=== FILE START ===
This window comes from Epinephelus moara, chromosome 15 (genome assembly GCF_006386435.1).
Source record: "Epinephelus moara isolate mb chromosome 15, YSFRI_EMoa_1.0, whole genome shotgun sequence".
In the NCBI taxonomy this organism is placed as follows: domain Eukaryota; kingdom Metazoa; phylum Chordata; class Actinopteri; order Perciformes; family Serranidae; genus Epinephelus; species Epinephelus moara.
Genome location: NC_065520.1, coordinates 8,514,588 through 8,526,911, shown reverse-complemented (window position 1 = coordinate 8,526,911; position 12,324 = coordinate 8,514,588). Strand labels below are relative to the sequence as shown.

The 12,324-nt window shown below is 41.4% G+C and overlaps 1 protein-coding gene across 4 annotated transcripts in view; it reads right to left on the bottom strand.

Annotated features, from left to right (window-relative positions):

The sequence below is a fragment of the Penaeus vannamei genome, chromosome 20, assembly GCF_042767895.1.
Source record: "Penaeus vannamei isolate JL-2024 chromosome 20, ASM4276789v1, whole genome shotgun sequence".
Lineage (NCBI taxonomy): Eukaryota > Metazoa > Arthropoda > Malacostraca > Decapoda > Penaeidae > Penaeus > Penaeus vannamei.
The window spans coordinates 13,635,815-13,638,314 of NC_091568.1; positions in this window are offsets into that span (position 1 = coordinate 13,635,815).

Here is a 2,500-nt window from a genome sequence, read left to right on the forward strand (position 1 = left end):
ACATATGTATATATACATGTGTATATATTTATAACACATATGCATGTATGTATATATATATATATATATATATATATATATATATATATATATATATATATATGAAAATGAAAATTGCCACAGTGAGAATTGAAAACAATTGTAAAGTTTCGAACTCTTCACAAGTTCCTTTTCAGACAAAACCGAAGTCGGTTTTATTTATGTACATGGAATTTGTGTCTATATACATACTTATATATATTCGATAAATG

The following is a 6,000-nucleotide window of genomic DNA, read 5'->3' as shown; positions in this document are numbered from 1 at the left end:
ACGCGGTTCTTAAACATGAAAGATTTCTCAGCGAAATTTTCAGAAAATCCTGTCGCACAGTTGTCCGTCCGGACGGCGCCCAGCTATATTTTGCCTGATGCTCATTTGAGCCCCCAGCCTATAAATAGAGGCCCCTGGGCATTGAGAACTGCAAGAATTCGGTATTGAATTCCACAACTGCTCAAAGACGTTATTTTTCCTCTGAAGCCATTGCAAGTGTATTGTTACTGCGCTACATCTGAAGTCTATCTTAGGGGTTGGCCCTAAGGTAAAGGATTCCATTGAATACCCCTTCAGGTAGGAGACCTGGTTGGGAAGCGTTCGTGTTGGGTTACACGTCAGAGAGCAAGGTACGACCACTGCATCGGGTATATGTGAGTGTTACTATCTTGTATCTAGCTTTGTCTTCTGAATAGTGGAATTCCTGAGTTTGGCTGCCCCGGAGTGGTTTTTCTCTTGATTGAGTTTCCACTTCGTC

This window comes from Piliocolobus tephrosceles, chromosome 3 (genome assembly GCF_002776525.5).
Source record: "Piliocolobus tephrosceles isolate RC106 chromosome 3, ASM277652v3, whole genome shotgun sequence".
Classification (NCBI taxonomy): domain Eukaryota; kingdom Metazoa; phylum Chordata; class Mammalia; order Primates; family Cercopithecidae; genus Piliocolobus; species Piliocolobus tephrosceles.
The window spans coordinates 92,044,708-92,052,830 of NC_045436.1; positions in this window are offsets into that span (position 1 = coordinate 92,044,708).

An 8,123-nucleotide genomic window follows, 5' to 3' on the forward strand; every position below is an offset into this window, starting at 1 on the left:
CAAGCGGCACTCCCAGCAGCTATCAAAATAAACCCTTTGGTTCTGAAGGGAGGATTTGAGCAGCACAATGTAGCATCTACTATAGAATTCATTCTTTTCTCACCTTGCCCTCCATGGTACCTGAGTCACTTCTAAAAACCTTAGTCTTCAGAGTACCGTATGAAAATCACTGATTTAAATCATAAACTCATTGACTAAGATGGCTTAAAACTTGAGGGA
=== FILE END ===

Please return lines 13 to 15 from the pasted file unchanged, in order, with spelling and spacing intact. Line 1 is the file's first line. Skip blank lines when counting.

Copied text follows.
The following is a 6,000-nucleotide window of genomic DNA, read 5'->3' as shown; positions in this document are numbered from 1 at the left end:
ACGCGGTTCTTAAACATGAAAGATTTCTCAGCGAAATTTTCAGAAAATCCTGTCGCACAGTTGTCCGTCCGGACGGCGCCCAGCTATATTTTGCCTGATGCTCATTTGAGCCCCCAGCCTATAAATAGAGGCCCCTGGGCATTGAGAACTGCAAGAATTCGGTATTGAATTCCACAACTGCTCAAAGACGTTATTTTTCCTCTGAAGCCATTGCAAGTGTATTGTTACTGCGCTACATCTGAAGTCTATCTTAGGGGTTGGCCCTAAGGTAAAGGATTCCATTGAATACCCCTTCAGGTAGGAGACCTGGTTGGGAAGCGTTCGTGTTGGGTTACACGTCAGAGAGCAAGGTACGACCACTGCATCGGGTATATGTGAGTGTTACTATCTTGTATCTAGCTTTGTCTTCTGAATAGTGGAATTCCTGAGTTTGGCTGCCCCGGAGTGGTTTTTCTCTTGATTGAGTTTCCACTTCGTC

This window comes from Piliocolobus tephrosceles, chromosome 3 (genome assembly GCF_002776525.5).